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Sticks of green propolis packed with benefits

Propolis: how to get the best out of this beehive treasure

Produced by bees to protect the hive from the cold and diseases, propolis is a veritable treasure trove of beneficial compounds. Discover its secrets and how to get the most out of it.

What exactly is propolis?

Propolis is a substance produced by worker bees from wax and plant resins. Resin exuded around the buds and bark of certain trees and shrubs is collected by foraging bees and transported back to the hive for processing by worker bees (1).

They in turn mix the resin with wax and saliva in their mouths to make an extremely rich paste with close to 400 active ingredients crucial to the life of the hive.

Propolis is used by bees as a cement to repair the hive or to seal openings, and form a protected entrance. It also acts as thermal insulation against the winter cold and thus reduces heat loss from the hive.

In addition, propolis protects the hive from disease with its antiseptic and antifungal properties. These properties are used by the bees to embalm intruders: with the cadavers thus enclosed in antiseptic, insulated coffins, they dry out, so preventing the spread of disease in the hive.

The action of these properties within the hive has led a number of research teams to study the potential effects of propolis on human health (2).

And it is these same properties that have ensured propolis has been used for thousands of years, for example, as a balm applied to wounds (3).

Composition of propolis

Propolis contains hundreds of active and aromatic ingredients, which come partly from the resin collected by the bees, and partly from chemical and organic reactions associated with the production of propolis by the bees’ mastication.

Its composition thus includes a number of particularly interesting molecules (4):

  • flavonoids ;
  • chalcones (natural phenols) ;
  • benzaldehydes ;
  • cinnamyl alcohol and cinnamic acid;
  • terpenes, sesquiterpenes and triterpenes;
  • sterols;
  • amino acids...

These various compounds are present in varying proportions, however, depending on the type and origin of the propolis.

The different kinds of propolis

Propolis is generally thought to exist in 3 main forms:

  • yellow (or brown) propolis. This is the most common form. It comes from various European countries and is normally obtained from poplar or elm resin. However, unless it is certified organic, meaning that the bee colonies are located solely in areas that are totally pesticide-free, it may contain traces of chemicals associated with intensive farming methods;
  • green propolis, such as our product Green Propolis. This comes from ‘field rosemary’ resin collected by bees, a plant with the botanical name of Baccharis dracunculifolia. This excellent propolis originates from Brazil and is produced well away from intensively-cultivated land in order to preserve its purity;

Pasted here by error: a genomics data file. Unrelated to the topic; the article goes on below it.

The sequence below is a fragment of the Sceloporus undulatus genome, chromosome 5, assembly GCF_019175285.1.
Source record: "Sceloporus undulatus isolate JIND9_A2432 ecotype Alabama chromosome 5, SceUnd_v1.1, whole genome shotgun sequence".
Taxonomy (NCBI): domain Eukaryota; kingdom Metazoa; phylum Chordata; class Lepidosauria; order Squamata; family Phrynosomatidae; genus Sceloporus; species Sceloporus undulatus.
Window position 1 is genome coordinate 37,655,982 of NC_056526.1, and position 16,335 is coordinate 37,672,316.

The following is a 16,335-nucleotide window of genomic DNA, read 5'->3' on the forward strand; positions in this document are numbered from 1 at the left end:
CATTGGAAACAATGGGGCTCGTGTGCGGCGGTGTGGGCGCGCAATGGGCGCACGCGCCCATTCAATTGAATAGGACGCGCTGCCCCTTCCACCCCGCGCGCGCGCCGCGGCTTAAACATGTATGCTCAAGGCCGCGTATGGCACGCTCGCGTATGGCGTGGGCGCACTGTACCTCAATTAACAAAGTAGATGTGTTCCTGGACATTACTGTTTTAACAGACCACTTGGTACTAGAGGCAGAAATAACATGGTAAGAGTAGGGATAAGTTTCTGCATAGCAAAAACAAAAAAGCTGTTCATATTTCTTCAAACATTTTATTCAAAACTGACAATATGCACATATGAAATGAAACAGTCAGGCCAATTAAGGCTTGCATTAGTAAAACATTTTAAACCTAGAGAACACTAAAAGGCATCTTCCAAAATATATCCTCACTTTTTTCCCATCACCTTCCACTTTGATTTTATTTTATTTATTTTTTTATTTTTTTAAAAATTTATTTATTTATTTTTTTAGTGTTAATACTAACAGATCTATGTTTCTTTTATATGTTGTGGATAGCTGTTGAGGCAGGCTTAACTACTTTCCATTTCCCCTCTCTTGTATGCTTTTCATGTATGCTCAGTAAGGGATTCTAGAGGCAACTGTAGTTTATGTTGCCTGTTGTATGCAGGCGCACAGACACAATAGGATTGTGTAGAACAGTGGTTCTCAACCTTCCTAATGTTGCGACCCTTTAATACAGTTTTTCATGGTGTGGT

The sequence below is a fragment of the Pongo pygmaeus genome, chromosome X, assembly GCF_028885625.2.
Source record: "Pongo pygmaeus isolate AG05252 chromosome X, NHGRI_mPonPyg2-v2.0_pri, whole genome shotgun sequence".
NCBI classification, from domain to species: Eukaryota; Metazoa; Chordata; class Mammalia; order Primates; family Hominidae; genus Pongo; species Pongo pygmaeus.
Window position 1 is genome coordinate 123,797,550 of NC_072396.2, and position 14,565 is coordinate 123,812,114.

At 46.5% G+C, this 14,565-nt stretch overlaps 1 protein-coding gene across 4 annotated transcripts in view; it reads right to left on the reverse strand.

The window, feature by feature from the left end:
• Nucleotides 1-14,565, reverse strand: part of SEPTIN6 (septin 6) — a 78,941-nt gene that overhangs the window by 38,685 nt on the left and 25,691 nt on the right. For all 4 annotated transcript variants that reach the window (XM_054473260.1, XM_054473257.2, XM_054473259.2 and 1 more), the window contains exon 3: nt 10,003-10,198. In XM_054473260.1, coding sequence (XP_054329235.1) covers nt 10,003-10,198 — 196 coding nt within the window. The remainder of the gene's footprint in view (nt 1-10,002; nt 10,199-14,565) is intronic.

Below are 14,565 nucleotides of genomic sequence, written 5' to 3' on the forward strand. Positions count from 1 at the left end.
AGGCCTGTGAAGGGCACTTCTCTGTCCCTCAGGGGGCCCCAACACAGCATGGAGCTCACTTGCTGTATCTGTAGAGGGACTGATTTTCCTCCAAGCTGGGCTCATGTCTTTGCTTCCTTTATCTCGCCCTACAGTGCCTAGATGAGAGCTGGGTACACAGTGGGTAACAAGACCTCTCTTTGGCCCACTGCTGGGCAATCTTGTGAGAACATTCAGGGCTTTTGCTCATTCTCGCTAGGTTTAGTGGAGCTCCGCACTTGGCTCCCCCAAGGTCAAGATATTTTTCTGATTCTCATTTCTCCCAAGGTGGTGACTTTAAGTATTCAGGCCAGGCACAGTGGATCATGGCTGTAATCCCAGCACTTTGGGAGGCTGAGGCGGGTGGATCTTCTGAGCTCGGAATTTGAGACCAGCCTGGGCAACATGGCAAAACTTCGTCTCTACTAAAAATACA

• red propolis, such as our supplement Red Propolis. This is obtained from the resin of the woody climber Dalbergia ecastaphyllum, which grows in tropical mangroves It is the rarest and most beneficial of the forms of propolis available.

If you’re interested in beehive-based supplements, you may also want to benefit from the nutritionally-rich royal jelly, with the product Organic Royal Jelly 4% (an organic supplement standardized to 4% 10-HDA).

Which is the best way to take propolis?

Propolis is often found in the form of sprays which are produced by alcoholic extraction. These are designed to be used orally, for local treatment of the gums, tongue or throat. It is also available as an ointment, also for topical application.

To obtain maximum benefit from the 400+ active and aromatic ingredients in propolis, and ensure they reach all areas of the body, it’s best to to ingest it so that the compounds are absorbed during digestion. This way, the propolis acts as a complement to the diet, ensuring a significant intake of flavonoids, amino acids, etc.

To conclude then, if you want to consume propolis, this veritable beehive treasure, in the best way possible, as a complement to a healthy, balanced diet high in fresh and raw fruits and vegetables, fibre and lean protein ... we recommend opting for capsules containing standardized extract of red or green propolis, with a high content of active ingredients.

References

  1. E. L. Ghisalberti (1979) Propolis: A Review, Bee World, 60:2, 59-84, DOI: 10.1080/0005772X.1979.11097738
  2. A. Aparecida Berretta, M. A. Duarte Silveira, J. M. Cóndor Capcha, D. De Jong, Propolis and its potential against SARS-CoV-2 infection mechanisms and COVID-19 disease Running title: Propolis against SARS-CoV-2 infection and COVID-19, Biomedicine & Pharmacotherapy, Elsevier, November 2020
  3. https://eurekasante.vidal.fr/parapharmacie/complements-alimentaires/propolis.html
  4. Mc Marcucci. Propolis: chemical composition, biological properties and therapeutic activity. Apidologie, Springer Verlag, 1995, 26 (2), pp.83-99

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